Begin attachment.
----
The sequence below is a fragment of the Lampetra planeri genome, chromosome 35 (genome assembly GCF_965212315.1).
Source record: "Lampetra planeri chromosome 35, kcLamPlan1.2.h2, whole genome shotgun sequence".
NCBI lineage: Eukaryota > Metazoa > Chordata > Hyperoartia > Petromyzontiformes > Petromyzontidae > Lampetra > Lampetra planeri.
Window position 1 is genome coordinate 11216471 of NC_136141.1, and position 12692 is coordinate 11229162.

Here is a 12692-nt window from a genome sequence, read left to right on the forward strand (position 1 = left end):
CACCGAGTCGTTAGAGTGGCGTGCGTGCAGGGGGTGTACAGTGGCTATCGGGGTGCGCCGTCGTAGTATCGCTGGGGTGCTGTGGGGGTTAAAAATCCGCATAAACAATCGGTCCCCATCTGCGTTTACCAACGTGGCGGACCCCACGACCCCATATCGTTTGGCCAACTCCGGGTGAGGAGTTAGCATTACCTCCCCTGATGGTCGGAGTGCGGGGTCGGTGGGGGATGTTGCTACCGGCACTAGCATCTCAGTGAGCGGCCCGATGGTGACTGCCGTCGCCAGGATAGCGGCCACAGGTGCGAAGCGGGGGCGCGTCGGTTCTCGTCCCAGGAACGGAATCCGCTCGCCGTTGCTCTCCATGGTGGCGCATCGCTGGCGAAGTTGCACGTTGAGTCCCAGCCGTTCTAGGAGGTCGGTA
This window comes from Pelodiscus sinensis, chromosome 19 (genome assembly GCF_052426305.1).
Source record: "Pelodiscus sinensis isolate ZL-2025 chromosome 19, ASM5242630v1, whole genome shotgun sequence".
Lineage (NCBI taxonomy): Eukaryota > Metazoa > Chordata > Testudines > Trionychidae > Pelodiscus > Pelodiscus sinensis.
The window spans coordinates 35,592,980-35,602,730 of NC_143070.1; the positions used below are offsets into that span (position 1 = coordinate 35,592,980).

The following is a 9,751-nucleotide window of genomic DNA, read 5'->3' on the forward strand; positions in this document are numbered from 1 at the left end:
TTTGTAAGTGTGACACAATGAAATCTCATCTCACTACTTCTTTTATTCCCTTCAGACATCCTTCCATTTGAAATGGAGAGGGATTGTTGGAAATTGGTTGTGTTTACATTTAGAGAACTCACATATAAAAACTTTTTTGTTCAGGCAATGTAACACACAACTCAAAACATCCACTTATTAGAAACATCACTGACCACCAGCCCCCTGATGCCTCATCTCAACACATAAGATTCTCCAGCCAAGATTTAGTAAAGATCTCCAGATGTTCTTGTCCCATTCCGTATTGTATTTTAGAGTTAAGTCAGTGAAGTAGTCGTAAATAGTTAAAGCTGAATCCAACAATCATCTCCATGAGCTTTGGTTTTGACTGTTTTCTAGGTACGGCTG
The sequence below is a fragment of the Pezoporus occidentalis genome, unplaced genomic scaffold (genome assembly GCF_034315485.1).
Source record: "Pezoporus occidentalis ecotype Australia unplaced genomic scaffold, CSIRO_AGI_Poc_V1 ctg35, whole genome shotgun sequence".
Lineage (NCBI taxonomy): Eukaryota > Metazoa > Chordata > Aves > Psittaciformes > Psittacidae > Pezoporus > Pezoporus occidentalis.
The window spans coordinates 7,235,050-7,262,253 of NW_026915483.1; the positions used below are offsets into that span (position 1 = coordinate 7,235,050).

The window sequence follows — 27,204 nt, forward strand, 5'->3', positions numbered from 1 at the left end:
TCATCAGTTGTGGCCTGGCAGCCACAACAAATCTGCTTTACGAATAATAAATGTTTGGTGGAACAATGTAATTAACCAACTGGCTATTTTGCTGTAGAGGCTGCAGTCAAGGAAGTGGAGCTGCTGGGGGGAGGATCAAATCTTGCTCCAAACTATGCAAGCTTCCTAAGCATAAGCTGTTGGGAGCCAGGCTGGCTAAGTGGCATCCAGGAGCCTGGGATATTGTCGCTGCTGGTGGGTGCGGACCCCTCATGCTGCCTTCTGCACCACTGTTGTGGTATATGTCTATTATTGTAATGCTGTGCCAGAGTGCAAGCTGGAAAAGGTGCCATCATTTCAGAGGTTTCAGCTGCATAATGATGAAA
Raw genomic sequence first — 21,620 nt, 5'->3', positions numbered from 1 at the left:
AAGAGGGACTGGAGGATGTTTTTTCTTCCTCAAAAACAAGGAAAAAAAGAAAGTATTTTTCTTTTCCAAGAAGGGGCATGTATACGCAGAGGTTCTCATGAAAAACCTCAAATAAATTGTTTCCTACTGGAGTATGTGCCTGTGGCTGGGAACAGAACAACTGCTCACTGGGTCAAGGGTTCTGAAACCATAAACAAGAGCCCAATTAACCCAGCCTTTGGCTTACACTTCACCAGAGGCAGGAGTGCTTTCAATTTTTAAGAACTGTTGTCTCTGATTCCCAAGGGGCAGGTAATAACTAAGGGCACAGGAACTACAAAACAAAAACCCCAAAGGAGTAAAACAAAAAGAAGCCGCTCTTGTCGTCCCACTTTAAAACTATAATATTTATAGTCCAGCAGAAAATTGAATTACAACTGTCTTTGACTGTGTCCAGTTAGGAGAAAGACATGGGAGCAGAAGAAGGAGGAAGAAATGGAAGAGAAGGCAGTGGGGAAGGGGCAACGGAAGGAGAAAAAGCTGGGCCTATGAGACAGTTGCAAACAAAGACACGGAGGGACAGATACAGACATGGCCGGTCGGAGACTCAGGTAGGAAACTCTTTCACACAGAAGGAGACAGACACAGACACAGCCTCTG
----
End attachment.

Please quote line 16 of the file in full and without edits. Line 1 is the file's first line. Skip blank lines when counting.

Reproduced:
The window spans coordinates 7,235,050-7,262,253 of NW_026915483.1; the positions used below are offsets into that span (position 1 = coordinate 7,235,050).